You can agree with Cotton’s position, or you can disagree with it. But the New York Times was right to publish the thoughts of a United States senator who is actively shaping the federal government’s response to the current conflict. Cotton’s opinion might very well become policy, and the American public deserves to know why.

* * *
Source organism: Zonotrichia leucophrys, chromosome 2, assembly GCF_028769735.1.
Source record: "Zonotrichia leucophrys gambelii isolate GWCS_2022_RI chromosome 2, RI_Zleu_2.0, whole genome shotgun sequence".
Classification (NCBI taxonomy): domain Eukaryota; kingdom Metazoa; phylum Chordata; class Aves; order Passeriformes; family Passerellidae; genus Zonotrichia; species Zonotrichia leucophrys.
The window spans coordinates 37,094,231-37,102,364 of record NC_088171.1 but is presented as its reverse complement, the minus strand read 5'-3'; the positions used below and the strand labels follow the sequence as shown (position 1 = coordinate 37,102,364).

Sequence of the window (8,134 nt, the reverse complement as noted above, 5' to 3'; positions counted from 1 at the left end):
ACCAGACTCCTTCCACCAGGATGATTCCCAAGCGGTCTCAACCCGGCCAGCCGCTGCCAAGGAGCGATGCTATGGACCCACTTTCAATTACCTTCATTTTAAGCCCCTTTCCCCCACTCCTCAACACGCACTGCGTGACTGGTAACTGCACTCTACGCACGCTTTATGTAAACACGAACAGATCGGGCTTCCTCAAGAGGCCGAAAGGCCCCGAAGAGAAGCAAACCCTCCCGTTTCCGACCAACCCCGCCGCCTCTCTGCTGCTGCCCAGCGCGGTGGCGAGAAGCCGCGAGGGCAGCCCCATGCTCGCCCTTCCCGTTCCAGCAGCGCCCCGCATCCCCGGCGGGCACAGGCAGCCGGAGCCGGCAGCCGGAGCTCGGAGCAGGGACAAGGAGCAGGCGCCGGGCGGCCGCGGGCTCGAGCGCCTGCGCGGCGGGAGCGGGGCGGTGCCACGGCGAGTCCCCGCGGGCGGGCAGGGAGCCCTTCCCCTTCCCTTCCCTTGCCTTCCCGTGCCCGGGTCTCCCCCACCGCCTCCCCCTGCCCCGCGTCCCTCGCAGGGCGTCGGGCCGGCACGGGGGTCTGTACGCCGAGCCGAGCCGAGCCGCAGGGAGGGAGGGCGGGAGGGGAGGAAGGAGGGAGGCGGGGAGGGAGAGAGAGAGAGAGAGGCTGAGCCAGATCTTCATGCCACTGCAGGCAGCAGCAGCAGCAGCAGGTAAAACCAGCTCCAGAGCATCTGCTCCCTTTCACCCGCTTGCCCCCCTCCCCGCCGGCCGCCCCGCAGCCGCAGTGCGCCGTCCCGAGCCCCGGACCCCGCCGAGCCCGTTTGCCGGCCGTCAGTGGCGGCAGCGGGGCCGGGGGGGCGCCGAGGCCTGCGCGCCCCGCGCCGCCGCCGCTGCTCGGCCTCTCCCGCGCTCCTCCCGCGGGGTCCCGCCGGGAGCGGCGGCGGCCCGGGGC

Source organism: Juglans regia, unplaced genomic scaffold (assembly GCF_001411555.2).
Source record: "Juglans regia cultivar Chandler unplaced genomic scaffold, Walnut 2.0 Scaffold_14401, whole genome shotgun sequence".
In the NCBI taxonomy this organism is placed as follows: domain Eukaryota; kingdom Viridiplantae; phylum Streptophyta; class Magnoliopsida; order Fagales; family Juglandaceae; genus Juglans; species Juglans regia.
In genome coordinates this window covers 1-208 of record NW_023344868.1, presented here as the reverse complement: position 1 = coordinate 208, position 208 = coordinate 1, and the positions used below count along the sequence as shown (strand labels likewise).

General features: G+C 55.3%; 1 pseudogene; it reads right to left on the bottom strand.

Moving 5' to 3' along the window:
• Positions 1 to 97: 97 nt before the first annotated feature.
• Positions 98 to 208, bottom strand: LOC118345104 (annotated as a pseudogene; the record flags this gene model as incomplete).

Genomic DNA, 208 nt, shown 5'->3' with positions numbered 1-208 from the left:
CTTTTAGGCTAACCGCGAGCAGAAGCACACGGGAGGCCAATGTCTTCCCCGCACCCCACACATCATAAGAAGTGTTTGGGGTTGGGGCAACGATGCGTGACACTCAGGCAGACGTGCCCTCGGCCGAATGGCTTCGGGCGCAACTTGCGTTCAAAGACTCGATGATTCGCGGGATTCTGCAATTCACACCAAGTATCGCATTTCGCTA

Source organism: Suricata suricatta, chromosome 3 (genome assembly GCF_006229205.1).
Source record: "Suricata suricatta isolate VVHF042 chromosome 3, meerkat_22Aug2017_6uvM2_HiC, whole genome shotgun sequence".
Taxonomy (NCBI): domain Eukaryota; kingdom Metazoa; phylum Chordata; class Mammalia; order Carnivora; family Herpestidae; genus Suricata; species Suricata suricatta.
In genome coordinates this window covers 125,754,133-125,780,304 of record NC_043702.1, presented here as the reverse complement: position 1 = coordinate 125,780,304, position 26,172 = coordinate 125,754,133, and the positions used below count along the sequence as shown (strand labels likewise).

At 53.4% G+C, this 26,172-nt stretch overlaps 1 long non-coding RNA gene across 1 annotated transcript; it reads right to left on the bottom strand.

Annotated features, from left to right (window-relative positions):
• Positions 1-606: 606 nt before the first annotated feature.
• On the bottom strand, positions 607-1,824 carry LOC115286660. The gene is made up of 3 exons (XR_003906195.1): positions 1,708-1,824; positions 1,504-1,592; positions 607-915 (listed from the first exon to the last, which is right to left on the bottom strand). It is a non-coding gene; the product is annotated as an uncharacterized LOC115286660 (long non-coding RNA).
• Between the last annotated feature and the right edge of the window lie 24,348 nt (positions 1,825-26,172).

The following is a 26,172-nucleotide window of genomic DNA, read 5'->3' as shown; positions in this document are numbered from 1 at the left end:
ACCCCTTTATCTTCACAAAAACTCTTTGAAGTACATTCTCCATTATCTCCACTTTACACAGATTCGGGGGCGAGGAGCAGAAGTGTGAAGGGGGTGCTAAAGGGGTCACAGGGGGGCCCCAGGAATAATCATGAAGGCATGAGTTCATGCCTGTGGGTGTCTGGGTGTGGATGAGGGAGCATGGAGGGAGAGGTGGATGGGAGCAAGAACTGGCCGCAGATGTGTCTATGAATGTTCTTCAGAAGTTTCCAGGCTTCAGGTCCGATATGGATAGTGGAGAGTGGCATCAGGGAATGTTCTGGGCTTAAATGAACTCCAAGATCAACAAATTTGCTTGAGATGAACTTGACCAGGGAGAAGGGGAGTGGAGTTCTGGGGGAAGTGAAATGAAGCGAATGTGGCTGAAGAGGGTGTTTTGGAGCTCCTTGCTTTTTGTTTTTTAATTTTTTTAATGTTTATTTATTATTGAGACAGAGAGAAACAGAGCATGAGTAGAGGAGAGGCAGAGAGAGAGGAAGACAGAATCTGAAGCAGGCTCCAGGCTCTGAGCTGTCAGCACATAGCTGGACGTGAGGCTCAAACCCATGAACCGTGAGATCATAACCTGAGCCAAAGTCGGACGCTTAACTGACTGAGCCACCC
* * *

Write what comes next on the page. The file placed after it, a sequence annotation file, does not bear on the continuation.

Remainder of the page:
This is why editorial pages exist. Written opinions are supposed to inform, challenge, and (hopefully) persuade readers while at the same time bolstering the democratic values — the right to a free press and the necessity of democratic debate — upon which our system of governance depends. The New York Times opinion pages should not merely confirm their readers’ worldview, nor do they exist to appease the preconceived opinions of its staffers. The op-ed page, in fact, was specifically created to offer a range of opinions that may differ from the institutional editorial position.